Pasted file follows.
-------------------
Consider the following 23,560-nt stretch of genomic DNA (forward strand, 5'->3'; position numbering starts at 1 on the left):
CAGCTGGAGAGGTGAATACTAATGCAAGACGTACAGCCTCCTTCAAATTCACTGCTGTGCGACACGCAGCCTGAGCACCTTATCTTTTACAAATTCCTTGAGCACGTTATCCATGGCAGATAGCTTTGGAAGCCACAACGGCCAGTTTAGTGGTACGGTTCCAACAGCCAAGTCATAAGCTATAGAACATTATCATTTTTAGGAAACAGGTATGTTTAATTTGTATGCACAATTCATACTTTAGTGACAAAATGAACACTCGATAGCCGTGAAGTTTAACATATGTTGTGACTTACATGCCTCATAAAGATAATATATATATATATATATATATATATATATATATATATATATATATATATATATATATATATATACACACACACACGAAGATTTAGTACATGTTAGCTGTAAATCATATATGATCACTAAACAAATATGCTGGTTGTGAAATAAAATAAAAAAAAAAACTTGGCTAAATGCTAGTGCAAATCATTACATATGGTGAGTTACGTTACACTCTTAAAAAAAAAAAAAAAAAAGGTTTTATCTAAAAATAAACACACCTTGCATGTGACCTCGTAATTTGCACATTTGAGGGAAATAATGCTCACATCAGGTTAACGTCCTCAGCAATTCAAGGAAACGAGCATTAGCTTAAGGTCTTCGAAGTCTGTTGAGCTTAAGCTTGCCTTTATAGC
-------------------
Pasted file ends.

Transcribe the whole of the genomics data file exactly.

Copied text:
Consider the following 23,560-nt stretch of genomic DNA (forward strand, 5'->3'; position numbering starts at 1 on the left):
CAGCTGGAGAGGTGAATACTAATGCAAGACGTACAGCCTCCTTCAAATTCACTGCTGTGCGACACGCAGCCTGAGCACCTTATCTTTTACAAATTCCTTGAGCACGTTATCCATGGCAGATAGCTTTGGAAGCCACAACGGCCAGTTTAGTGGTACGGTTCCAACAGCCAAGTCATAAGCTATAGAACATTATCATTTTTAGGAAACAGGTATGTTTAATTTGTATGCACAATTCATACTTTAGTGACAAAATGAACACTCGATAGCCGTGAAGTTTAACATATGTTGTGACTTACATGCCTCATAAAGATAATATATATATATATATATATATATATATATATATATATATATATATATATATATATATATATATACACACACACACGAAGATTTAGTACATGTTAGCTGTAAATCATATATGATCACTAAACAAATATGCTGGTTGTGAAATAAAATAAAAAAAAAAACTTGGCTAAATGCTAGTGCAAATCATTACATATGGTGAGTTACGTTACACTCTTAAAAAAAAAAAAAAAAAAGGTTTTATCTAAAAATAAACACACCTTGCATGTGACCTCGTAATTTGCACATTTGAGGGAAATAATGCTCACATCAGGTTAACGTCCTCAGCAATTCAAGGAAACGAGCATTAGCTTAAGGTCTTCGAAGTCTGTTGAGCTTAAGCTTGCCTTTATAGC